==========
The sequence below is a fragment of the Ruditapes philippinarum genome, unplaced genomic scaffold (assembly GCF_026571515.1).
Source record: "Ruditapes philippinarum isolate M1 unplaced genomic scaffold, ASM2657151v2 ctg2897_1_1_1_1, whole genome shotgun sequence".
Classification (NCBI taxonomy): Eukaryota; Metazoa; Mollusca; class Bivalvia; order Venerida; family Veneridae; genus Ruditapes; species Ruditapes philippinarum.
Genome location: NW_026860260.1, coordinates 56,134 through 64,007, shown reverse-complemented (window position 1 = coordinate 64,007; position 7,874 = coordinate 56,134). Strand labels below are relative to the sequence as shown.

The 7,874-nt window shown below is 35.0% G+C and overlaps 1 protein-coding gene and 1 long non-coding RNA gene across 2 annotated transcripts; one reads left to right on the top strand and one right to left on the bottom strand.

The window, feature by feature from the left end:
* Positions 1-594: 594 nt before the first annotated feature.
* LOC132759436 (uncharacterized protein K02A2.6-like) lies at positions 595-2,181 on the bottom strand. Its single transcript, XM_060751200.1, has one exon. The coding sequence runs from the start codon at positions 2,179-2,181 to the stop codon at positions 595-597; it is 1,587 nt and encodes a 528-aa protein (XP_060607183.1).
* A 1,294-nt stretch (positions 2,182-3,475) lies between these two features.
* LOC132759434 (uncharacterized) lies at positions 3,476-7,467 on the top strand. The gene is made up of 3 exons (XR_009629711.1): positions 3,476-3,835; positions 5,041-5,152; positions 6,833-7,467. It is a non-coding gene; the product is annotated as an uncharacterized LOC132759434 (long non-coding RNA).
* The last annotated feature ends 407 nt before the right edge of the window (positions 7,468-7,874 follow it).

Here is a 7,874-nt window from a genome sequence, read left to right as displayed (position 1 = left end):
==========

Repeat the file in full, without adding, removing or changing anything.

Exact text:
The sequence below is a fragment of the Ruditapes philippinarum genome, unplaced genomic scaffold (assembly GCF_026571515.1).
Source record: "Ruditapes philippinarum isolate M1 unplaced genomic scaffold, ASM2657151v2 ctg2897_1_1_1_1, whole genome shotgun sequence".
Classification (NCBI taxonomy): Eukaryota; Metazoa; Mollusca; class Bivalvia; order Venerida; family Veneridae; genus Ruditapes; species Ruditapes philippinarum.
Genome location: NW_026860260.1, coordinates 56,134 through 64,007, shown reverse-complemented (window position 1 = coordinate 64,007; position 7,874 = coordinate 56,134). Strand labels below are relative to the sequence as shown.

The 7,874-nt window shown below is 35.0% G+C and overlaps 1 protein-coding gene and 1 long non-coding RNA gene across 2 annotated transcripts; one reads left to right on the top strand and one right to left on the bottom strand.

The window, feature by feature from the left end:
* Positions 1-594: 594 nt before the first annotated feature.
* LOC132759436 (uncharacterized protein K02A2.6-like) lies at positions 595-2,181 on the bottom strand. Its single transcript, XM_060751200.1, has one exon. The coding sequence runs from the start codon at positions 2,179-2,181 to the stop codon at positions 595-597; it is 1,587 nt and encodes a 528-aa protein (XP_060607183.1).
* A 1,294-nt stretch (positions 2,182-3,475) lies between these two features.
* LOC132759434 (uncharacterized) lies at positions 3,476-7,467 on the top strand. The gene is made up of 3 exons (XR_009629711.1): positions 3,476-3,835; positions 5,041-5,152; positions 6,833-7,467. It is a non-coding gene; the product is annotated as an uncharacterized LOC132759434 (long non-coding RNA).
* The last annotated feature ends 407 nt before the right edge of the window (positions 7,468-7,874 follow it).

Here is a 7,874-nt window from a genome sequence, read left to right as displayed (position 1 = left end):